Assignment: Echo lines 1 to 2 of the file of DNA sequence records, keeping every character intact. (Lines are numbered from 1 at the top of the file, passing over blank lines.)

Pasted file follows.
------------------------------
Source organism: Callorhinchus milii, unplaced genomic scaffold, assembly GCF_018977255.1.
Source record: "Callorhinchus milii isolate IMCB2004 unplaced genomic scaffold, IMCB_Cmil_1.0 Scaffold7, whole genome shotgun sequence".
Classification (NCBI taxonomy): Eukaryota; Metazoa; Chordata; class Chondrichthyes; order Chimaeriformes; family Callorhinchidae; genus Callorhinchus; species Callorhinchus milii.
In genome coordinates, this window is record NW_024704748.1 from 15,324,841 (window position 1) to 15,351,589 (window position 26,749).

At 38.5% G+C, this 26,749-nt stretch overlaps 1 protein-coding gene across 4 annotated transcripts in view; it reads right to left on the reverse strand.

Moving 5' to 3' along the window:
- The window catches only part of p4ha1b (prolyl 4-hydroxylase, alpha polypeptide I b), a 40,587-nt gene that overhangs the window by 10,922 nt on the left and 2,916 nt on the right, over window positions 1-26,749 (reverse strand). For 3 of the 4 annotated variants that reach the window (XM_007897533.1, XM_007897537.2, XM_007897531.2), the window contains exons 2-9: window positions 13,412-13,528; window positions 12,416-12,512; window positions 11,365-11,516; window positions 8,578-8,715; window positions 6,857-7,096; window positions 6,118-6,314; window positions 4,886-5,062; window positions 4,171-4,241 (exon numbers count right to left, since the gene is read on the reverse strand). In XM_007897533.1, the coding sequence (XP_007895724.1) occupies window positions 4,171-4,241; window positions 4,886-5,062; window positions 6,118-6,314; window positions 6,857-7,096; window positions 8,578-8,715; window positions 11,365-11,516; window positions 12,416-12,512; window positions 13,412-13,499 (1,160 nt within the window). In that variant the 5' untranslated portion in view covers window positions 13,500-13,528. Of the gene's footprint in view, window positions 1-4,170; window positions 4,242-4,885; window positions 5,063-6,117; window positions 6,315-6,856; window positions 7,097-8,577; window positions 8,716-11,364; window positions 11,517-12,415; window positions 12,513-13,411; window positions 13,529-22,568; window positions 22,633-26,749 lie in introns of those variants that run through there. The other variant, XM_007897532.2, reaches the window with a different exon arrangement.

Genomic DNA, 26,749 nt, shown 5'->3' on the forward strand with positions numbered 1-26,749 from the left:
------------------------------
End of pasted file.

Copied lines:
Source organism: Callorhinchus milii, unplaced genomic scaffold, assembly GCF_018977255.1.
Source record: "Callorhinchus milii isolate IMCB2004 unplaced genomic scaffold, IMCB_Cmil_1.0 Scaffold7, whole genome shotgun sequence".